In Language and Reality, originally published in São Paulo, Brazil, in 1964, Vilém Flusser continues his philosophical and theoretical exploration into language. He begins to postulate that language is not simply a map of the world but also the driving force for projecting worlds and enters then into a feedback with what is projected.
Flusser’s thesis leads him to claim, in a seemingly missed encounter of a dialogue with Wittgenstein, that language is not limited to its ontological and epistemological aspects but rather is at the service of its aesthetic. Traversing a diverse area of research and ruminations on cybernetics to poetry, music, the visual arts, religion, and mysticism, Language and Reality can be viewed as a vital transitional work in Flusser’s emerging thought that will eventually lead to his works in the 1970s and 1980s concerning what we would later consider media theory, design, and digital culture.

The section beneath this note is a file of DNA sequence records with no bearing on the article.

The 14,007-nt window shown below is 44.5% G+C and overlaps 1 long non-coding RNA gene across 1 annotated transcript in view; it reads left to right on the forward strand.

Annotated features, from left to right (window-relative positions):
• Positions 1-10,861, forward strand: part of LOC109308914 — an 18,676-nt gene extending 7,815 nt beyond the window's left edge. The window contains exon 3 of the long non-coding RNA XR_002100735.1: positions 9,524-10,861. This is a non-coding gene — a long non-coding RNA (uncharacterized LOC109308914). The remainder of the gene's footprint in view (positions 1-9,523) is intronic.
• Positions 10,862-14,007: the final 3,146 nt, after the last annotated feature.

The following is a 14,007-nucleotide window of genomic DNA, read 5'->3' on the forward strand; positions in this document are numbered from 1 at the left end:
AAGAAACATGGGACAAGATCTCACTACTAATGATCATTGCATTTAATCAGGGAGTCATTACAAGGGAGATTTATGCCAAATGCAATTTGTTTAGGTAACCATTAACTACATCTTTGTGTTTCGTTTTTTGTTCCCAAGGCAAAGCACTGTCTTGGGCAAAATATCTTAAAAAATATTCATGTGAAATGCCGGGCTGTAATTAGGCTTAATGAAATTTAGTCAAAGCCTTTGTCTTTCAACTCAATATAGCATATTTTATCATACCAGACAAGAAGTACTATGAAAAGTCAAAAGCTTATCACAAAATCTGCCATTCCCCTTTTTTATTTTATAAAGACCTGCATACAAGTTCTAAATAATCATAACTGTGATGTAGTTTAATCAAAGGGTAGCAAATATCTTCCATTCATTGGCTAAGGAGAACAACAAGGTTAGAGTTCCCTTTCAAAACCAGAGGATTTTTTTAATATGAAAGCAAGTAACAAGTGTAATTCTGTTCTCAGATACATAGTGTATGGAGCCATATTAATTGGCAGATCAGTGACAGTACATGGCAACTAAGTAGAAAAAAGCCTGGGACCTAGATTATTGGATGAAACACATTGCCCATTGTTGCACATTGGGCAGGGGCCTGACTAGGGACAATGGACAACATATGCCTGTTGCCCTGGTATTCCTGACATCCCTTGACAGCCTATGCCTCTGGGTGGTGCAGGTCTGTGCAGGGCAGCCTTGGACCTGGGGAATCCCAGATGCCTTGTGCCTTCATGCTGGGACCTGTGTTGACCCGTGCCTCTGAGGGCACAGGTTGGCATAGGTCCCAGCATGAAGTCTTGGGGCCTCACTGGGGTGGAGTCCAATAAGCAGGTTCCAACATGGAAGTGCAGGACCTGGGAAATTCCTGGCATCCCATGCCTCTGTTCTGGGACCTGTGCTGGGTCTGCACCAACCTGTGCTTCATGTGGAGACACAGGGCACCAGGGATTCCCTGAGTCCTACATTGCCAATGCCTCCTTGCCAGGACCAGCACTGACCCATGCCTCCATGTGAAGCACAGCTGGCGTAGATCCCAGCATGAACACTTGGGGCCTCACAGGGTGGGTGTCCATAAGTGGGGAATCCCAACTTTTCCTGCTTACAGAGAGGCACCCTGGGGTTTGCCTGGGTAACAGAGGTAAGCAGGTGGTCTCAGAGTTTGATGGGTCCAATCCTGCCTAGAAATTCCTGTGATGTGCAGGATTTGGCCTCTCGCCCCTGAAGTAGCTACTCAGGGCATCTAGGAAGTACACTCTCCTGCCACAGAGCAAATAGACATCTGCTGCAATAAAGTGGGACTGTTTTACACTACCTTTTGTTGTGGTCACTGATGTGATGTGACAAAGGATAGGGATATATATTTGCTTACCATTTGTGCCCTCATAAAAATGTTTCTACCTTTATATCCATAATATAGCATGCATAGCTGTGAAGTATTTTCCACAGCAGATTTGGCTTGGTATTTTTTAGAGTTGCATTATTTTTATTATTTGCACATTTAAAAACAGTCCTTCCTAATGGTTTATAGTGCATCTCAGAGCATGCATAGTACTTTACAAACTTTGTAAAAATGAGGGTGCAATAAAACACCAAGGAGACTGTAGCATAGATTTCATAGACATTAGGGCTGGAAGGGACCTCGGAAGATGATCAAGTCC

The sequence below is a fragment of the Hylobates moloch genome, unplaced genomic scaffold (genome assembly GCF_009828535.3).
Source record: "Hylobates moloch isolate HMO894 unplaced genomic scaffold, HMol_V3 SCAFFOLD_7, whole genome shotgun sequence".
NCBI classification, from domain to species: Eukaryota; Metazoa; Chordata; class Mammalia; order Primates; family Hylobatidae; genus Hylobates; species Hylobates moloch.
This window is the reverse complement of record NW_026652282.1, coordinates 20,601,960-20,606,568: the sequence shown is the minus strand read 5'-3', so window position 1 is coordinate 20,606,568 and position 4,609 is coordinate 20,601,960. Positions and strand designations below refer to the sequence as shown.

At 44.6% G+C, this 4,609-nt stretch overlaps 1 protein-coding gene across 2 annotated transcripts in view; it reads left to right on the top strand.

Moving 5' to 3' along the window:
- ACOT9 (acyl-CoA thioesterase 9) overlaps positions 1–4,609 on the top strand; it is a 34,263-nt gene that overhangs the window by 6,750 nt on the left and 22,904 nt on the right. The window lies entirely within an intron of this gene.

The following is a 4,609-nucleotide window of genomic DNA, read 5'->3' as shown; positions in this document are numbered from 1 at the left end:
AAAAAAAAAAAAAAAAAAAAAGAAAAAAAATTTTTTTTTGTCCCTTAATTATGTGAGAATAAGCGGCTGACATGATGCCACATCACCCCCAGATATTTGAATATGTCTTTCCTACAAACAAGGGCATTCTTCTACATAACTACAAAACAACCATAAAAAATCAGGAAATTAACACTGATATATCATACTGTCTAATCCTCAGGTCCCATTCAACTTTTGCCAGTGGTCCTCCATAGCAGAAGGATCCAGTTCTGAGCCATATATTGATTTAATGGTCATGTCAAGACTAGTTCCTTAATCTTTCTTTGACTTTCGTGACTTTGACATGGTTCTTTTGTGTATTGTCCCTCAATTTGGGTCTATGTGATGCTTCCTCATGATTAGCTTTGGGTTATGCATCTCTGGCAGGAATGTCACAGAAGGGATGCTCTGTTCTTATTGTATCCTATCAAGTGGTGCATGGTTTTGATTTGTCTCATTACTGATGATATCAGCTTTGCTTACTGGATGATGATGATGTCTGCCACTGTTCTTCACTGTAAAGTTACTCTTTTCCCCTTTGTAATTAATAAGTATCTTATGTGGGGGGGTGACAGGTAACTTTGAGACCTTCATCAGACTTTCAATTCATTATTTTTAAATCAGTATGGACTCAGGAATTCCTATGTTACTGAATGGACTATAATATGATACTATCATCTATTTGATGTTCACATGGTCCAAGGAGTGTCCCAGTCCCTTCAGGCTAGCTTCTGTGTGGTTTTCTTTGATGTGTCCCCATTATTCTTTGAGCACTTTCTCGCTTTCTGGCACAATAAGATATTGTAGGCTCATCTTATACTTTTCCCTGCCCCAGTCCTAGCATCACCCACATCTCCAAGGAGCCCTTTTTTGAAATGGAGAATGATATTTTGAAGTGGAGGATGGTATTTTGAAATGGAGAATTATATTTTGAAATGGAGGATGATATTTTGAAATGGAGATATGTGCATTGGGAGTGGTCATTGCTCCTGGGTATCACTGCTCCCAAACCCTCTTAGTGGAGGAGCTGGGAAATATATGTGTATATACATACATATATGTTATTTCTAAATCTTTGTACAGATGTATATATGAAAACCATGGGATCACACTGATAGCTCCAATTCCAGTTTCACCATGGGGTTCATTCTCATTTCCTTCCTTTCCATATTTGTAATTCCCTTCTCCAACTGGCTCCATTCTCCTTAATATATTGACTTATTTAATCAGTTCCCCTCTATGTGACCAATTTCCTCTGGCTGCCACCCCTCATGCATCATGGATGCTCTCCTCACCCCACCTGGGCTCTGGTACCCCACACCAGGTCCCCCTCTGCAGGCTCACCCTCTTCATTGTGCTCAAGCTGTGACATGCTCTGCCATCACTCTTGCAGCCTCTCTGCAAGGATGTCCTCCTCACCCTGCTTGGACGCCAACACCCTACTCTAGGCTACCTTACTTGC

Vilém Flusser (1920–1991) is increasingly recognized as one of the most influential thinkers of digital and global culture.
Rodrigo Maltez Novaes is a translator and research fellow at the Vilém Flusser Archive.